Bonjour. Où Est Le Camping?

In association with Look Insurance

Caravanning in France?  Here are some useful phrases

Hello. Where is the caravan site?  That is quite possibly the most important question you could end up asking if you’re heading off to France with your caravan.

As we are all too familiar with in Blighty, the weather isn’t always the greatest, persuading many caravanners to venture further afield. France has a long established reputation amongst the caravan fraternity and is visited by many each year.

But, like with any other country, there are plenty of things to consider when taking the caravan to France.   And knowing your s’il vous plaît and merci and a few other bits can get you a long way. The team at LOOK Insurance have researched some of the key information and phrases which all caravanners should know before taking their caravan to France.

Things you might need and need to know

We have given this sub section the above title as it seems like there is equal weight in knowing things and having the right things.

Travelling through France requires you to adhere to a number of regulations. You will need to know your caravan’s weight (MGPLW) and make a note of it. There are restrictions based on your caravan’s weight. Rather than go into all these, so long as its base weight (without all extras inside) isn’t more than 3.5 tonnes a UK driving licence is fine. Anything more and you might need documentation (see Permis E96 and EB).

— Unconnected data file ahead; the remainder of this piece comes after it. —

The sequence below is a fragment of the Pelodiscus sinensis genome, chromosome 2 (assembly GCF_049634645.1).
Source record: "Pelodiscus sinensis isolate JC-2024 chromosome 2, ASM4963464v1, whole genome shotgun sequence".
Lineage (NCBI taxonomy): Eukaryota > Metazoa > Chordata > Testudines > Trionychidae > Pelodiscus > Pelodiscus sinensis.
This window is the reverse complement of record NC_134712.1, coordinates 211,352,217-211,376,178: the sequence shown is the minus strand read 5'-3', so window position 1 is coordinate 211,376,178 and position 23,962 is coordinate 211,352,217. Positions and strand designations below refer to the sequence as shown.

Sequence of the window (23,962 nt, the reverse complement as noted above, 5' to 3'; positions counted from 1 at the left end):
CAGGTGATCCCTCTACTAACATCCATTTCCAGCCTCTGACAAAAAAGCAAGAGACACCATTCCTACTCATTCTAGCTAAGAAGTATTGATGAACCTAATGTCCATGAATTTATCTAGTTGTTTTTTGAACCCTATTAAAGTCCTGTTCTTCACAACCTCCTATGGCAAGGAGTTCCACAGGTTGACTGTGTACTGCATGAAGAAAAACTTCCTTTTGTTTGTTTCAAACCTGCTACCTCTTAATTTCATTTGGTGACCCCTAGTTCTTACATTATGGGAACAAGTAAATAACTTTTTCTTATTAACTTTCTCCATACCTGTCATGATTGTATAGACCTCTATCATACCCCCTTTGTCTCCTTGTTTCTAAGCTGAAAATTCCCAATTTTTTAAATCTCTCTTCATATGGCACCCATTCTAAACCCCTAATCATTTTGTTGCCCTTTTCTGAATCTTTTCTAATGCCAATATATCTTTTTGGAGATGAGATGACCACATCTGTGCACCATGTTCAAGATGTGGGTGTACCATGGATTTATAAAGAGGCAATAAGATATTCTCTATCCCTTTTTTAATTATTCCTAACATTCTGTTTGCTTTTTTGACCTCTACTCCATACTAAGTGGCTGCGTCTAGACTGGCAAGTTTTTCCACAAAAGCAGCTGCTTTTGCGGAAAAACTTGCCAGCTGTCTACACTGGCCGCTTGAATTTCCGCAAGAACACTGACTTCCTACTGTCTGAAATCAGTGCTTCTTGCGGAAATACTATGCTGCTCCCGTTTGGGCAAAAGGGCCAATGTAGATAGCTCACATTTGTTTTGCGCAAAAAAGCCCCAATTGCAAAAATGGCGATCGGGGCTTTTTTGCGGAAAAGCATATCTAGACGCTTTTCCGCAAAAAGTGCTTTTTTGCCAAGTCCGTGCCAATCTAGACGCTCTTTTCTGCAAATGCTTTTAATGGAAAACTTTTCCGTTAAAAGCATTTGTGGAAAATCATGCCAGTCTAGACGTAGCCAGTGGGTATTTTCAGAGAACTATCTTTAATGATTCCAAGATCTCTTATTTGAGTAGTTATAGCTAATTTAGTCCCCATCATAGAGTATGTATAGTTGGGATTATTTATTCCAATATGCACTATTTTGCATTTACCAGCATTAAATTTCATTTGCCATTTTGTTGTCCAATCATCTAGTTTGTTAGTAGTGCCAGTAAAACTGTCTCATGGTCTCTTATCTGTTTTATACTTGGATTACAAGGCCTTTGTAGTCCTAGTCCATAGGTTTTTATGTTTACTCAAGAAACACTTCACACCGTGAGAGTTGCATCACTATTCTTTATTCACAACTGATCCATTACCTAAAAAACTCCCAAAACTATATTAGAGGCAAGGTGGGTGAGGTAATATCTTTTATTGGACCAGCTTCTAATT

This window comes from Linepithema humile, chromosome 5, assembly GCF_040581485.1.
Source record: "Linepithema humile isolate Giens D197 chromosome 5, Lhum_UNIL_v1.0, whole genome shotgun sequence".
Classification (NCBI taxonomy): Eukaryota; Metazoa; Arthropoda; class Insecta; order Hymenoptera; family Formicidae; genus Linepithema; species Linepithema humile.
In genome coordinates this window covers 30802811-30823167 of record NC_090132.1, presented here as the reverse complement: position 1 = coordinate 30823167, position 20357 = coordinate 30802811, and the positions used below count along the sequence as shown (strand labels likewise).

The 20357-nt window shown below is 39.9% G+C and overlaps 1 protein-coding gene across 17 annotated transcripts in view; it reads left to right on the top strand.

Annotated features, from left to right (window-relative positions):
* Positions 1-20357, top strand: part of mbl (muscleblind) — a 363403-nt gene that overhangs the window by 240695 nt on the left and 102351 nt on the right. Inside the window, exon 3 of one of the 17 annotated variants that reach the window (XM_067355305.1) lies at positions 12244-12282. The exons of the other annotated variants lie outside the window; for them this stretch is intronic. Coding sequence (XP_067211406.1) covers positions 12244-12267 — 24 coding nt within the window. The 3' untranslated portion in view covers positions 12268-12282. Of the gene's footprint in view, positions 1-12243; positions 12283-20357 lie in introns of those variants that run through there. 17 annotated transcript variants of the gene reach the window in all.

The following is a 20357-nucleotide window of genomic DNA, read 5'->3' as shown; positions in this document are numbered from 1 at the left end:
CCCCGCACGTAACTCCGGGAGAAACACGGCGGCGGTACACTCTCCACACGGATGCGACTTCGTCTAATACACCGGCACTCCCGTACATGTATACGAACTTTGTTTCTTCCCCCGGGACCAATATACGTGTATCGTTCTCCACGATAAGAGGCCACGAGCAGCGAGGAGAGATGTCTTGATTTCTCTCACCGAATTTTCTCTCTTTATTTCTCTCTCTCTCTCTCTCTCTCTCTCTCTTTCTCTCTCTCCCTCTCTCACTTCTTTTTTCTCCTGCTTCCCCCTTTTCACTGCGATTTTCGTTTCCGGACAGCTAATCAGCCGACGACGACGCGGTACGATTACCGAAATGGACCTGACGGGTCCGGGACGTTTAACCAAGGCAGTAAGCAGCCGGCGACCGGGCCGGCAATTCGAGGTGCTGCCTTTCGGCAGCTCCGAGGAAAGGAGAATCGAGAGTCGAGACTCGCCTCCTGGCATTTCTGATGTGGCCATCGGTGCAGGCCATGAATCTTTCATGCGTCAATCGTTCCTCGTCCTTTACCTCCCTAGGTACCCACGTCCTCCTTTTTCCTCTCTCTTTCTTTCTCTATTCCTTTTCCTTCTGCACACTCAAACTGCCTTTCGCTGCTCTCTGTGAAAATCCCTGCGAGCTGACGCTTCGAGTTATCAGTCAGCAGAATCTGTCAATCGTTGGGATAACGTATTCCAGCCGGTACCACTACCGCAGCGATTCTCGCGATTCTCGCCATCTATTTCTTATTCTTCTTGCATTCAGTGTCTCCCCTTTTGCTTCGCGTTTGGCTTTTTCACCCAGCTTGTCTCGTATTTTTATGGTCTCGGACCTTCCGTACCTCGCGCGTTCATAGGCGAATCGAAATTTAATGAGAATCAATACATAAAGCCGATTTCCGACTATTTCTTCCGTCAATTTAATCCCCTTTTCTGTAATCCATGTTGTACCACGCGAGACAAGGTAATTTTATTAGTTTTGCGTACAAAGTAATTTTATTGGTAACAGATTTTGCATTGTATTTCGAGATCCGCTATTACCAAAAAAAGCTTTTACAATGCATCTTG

As for speed, you are restricted to 90 kmph (56mph) on French A roads with a caravan. However, just be mindful that if you’re on a road with a lower max speed limit than that, you won’t be able to reach this maximum speed with a caravan.

As for bits of equipment, you know the essentials for a caravan holiday but when travelling to France you have to have a high visibility vest and warning triangle. It is also recommended you have daytime lights. Plus, whilst the threat of a fine has been indefinitely rescinded, you have to carry a NF approved breathalyzer.

Some helpful phrases

Yes, the French are very good at speaking English and we can all point and gesture but by trying to ask them a few questions in their own language, it might score approval amongst some. So we have dug out what we think will be common and useful phrases to help you on your way:

How much does this cost? C’est combien s’il vous plaît?

What time do you open/close? A quelle heure ouvrez-vous / fermez-vous?

Where is the post office? – Où est la poste?

Where is tourist information? – Où est le point d’information touristique?

Where is the railway station? – Où est la gare?

I have a reservation – J’ai fait une reservation

Where are the toilets? – Où sont les toilettes?

How far to town? – Jusqu’à quel point de la ville

Where can I buy gas? – Où puis-je acheter du gaz?

How much does it cost to stay here? – Combien ça coûte de rester ici?

How much is it for electricity? – Combien coûte l’électricité?

So, now you’re equipped for a caravan adventure in France, with a few essentials taken care of.



Full disclosure policy can be found here.

Caravan Holidays in France